As COVID-19 cases surge in China, infectious disease experts say the threat of a new variant is possible. The sooner the CDC knows about new variants, the faster it can respond. That is why the Biden Administration is ramping up a CDC Traveler Genomic Surveillance program that asks travelers from international flights to voluntarily do a nasal swab.
Dr. Cindy Friedman, with CDC Travelers' Health Branch, says the program currently targets approximately 500 flights per week from more than 30 countries.
"The program started back in September of 2021 with three airports at JFK, Newark and San Francisco," Dr. Friedman said. "Then, omicron came in November of 2021 and we added Atlanta. And then, the end of China's zero-COVID policy led to the expansion recently to a Seattle and LAX Los Angeles Airport."
Dr. Friedman says there are two parts to the program that are complementary to each other. One is getting nasal swabs from travelers who volunteer. The other is anonymously testing wastewater. When they get a positive result for COVID, the biological sample is sent to a lab to analyze what variant it is.
We've known for a while that SARS-CoV-2, the virus that causes COVID-19, can be found in wastewater. It serves as an early detection system to know what's circulating in a specific region or in other places across the globe.
Dr. Friedman says it's helpful when a new variant is detected because action can be taken immediately.
"It could be anything from, you know, we recommend wearing a mask because there is a new variant," Dr. Friedman said. "Or our lab will check the efficacy of the vaccine against a new variant, or the treatments, the antiviral drugs. I mean, it's really important to know that the medicines that you're recommending work against the newest version of the virus."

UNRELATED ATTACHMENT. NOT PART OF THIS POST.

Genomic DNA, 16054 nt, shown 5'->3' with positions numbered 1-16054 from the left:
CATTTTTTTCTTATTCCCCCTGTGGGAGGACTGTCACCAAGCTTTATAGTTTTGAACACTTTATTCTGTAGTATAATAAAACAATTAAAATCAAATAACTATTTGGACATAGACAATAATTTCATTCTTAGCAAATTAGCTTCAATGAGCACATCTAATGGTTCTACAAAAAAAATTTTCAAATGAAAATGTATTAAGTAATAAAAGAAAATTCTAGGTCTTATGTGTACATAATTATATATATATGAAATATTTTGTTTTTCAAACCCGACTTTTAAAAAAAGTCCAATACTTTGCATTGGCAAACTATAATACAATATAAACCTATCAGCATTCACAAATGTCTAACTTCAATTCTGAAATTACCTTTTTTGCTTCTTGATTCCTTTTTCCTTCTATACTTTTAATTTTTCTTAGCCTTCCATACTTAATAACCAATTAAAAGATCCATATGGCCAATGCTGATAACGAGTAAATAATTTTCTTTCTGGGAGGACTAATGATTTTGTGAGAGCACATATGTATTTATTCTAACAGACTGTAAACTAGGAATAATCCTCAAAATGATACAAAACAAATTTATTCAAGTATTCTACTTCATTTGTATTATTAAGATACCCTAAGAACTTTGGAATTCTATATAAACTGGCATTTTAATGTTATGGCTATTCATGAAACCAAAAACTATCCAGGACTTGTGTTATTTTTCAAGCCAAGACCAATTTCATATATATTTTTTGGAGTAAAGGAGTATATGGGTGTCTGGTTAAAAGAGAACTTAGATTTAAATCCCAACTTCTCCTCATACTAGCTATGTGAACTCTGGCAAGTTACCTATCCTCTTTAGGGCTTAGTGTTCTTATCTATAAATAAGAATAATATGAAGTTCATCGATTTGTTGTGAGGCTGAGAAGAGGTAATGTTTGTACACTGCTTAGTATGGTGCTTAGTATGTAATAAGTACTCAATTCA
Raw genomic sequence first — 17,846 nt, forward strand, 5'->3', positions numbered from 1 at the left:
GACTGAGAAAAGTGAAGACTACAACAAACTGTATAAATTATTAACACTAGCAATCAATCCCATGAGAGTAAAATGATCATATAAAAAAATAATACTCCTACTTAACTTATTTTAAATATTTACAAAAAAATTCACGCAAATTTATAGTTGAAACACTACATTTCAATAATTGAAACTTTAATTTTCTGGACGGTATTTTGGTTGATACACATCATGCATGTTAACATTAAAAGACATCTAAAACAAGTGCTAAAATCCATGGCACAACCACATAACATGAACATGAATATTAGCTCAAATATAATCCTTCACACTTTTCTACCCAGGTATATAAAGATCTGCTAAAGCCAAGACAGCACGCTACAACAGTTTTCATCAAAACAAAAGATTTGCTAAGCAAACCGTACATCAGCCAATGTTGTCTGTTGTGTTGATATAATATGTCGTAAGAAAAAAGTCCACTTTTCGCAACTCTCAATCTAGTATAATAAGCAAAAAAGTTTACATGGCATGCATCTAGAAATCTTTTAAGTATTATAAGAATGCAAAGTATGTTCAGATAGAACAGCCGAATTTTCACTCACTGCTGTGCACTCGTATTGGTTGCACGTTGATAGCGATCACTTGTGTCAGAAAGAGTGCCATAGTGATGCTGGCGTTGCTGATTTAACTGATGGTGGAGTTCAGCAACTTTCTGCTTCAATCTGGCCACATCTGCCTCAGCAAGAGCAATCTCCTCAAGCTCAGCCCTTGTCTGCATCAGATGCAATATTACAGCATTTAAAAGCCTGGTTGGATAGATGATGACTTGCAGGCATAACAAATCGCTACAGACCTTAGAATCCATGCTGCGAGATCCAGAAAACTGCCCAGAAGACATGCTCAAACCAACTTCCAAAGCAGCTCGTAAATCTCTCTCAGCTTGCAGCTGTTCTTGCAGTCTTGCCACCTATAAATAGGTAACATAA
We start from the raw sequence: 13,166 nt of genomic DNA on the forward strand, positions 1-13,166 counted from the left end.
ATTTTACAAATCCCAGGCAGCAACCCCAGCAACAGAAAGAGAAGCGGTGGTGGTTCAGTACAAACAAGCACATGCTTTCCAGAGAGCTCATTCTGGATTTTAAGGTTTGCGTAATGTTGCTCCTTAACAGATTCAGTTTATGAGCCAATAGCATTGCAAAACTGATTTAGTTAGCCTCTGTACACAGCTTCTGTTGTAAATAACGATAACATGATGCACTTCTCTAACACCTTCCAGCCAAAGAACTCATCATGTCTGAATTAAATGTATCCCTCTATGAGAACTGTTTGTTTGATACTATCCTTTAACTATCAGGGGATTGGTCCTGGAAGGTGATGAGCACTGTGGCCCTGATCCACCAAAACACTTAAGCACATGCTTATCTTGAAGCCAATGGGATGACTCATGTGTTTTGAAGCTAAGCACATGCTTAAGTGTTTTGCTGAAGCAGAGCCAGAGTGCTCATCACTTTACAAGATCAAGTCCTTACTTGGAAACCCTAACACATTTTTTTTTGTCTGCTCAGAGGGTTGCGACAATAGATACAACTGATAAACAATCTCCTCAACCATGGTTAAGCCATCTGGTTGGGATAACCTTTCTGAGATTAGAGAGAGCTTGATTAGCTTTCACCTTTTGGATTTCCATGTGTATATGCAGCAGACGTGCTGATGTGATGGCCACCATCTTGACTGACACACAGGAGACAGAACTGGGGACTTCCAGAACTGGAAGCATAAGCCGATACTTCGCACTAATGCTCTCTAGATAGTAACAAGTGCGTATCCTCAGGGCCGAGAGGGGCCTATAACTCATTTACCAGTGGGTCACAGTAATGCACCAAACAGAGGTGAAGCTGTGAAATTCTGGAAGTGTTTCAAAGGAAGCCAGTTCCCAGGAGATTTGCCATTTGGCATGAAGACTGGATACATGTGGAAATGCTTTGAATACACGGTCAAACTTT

Dr. Friedman says the program successfully discovered the BA.2 and BA.3 subvariants during the early days of omicron. She says airports will likely be the first to know if a new variant comes along.
Ginkgo Bioworks is a partner of the program that does genomic sequencing along with XpresCheck.
"The idea of having airports as places to monitor for dangerous pathogens, this is like the dream of biosecurity infrastructure," Ginkgo Bioworks General Manager Matthew McKnight said. "And I think the realization that a lot of people have come to is that it isn't science fiction, it is entirely doable."
McKnight says he expects this technology to become a permanent part of national security.
"Certainly the vision like radar is that you should be looking for more and more different things, including in the future unexpected pathogens or as we move into a new and scary world, you know, thinking about being able to monitor for genetic engineering or any sort of biothreats that might be emerging in the national security space," McKnight said.
Dr. Friedman would like to thank international travelers who take a few minutes of their time to provide a nasal swab and she wants to reassure everyone the program is anonymous.